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Disease Prevention

Americans Need Education To Extinguish the Flames of Heartburn


Did you realize heartburn could cause serious complications if left untreated? If not, you're not alone. Sixty-five percent of Americans do not realize heartburn is linked to asthma, chronic cough and even cancer in rare cases, according to results of a recent survey conducted by the National Heartburn Alliance (NHBA).

Heartburn strikes more than 60 million Americans at least once a month and of those sufferers, 43 percent do not even consider heartburn to be a medical condition.

"The results of this survey should serve as a wake-up call to patients and health professionals by demonstrating that many heartburn sufferers do not understand the symptoms, treatments and possible complications of one of our country's most common medical complaints," according to Dr. David Peura, associate chief and professor of medicine, division of gastroenterology and hepatology at the University of Virginia and board member of the NHBA.

Key findings from the survey include:

Personal Impact

One-third of heartburn sufferers say heartburn prevents them from doing things they like to do, and 27 percent say this occurs once a week or more.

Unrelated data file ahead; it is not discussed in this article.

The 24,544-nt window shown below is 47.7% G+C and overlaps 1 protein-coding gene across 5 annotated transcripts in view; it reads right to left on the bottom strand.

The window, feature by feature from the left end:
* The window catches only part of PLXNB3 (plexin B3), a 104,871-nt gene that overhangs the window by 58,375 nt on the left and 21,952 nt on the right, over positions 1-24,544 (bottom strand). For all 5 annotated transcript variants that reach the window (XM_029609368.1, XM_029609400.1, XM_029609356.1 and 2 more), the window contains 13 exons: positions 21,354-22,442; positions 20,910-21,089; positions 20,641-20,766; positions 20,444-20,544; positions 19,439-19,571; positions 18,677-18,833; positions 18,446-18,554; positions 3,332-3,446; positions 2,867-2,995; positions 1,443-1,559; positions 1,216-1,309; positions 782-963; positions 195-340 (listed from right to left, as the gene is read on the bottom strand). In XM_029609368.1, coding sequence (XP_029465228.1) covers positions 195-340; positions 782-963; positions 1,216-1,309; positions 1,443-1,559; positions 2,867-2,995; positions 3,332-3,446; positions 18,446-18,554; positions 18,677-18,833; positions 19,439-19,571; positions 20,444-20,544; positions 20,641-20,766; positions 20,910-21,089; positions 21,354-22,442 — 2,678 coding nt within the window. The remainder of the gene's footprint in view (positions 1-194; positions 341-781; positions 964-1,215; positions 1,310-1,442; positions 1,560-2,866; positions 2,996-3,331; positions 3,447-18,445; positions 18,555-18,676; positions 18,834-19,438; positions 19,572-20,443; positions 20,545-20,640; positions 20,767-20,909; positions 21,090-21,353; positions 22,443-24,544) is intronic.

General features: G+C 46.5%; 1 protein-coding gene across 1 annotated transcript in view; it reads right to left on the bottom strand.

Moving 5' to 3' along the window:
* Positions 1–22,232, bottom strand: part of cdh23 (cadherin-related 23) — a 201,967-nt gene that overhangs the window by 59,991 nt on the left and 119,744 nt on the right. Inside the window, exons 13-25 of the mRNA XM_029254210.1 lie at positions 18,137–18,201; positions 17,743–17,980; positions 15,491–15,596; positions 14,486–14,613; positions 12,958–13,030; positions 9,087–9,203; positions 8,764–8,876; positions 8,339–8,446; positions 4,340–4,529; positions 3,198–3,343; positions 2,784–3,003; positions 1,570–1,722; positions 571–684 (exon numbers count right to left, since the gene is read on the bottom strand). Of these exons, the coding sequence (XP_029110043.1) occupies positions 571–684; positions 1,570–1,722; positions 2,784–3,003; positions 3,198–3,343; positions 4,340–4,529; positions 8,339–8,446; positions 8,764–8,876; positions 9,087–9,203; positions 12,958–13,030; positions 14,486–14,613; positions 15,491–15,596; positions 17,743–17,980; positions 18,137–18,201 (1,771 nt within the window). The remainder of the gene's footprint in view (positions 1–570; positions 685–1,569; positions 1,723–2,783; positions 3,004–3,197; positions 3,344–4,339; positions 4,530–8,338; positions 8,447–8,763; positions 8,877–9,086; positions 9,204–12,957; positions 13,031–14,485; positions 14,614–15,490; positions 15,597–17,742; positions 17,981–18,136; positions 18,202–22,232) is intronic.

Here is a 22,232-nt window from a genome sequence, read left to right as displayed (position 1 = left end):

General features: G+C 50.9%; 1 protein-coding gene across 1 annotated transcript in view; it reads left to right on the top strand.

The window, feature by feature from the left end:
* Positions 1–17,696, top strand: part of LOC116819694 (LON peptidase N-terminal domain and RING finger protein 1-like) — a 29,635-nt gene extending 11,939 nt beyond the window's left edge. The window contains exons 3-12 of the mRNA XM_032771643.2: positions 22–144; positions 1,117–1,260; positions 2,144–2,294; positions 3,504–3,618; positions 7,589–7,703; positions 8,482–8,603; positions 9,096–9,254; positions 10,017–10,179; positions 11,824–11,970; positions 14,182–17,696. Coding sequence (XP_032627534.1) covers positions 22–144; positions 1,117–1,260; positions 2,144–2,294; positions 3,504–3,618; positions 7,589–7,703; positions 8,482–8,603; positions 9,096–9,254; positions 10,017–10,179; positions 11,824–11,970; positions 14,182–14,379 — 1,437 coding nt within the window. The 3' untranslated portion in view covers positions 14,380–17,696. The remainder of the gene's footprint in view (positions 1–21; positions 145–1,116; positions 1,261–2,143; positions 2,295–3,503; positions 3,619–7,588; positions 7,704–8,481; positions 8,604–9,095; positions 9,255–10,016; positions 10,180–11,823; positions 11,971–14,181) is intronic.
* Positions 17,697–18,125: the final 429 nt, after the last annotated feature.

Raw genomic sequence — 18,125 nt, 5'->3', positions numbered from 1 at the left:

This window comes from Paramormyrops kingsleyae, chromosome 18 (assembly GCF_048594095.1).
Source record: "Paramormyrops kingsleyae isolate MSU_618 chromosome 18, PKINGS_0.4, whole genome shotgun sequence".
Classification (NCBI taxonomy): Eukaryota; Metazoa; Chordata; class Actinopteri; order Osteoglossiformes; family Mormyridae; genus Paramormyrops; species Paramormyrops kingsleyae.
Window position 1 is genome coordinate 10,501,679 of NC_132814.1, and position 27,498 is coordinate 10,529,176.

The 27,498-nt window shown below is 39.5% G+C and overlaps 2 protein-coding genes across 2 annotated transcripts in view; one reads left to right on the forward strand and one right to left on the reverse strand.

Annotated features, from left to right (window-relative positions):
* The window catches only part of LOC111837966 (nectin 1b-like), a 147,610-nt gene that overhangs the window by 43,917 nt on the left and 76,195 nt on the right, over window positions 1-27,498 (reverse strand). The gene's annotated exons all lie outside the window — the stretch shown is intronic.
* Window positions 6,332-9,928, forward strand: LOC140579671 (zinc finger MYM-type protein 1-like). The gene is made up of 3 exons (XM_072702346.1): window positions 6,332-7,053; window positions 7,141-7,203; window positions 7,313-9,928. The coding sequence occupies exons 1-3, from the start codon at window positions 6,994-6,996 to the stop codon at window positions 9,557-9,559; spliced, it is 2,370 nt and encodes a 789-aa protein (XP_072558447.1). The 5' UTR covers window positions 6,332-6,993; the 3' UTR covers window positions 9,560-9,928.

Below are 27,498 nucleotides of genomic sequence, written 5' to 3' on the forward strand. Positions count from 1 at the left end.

Nearly one in four of frequent heartburn sufferers have not contributed as much as they could at work because of heartburn.

More than half of heartburn sufferers have stayed home from work on account of their heartburn once a month or more.

Spotting the Symptoms

Twenty-nine percent of those who say they don't suffer from heartburn reported experiencing its most common symptoms — burning in chest, a feeling that food is coming back into the mouth or a bitter taste in the back of the throat.

More than 10 percent mistakenly identified symptoms such as increased heart rate, pain down the left arm and a lightheadedness as heartburn symptoms.

Education Needed

More than one-third claim to understand advantages of antacids compared to a mere eight percent who understand the benefits of proton pump inhibitors.

Sixty-five percent of sufferers report taking antacids to "prevent" heartburn — despite the fact that antacids can only relieve symptoms once they have occurred.

One-fifth of sufferers report they take some kind of medication but "are not sure which kind."

Seventeen percent of sufferers use home remedies. However, many of the home remedies listed — sodas, mint , spicy foods and tomato juice — can actually exacerbate heartburn symptoms.

For more information with the National Heartburn Alliance Web site at www.heartburnalliance.org.


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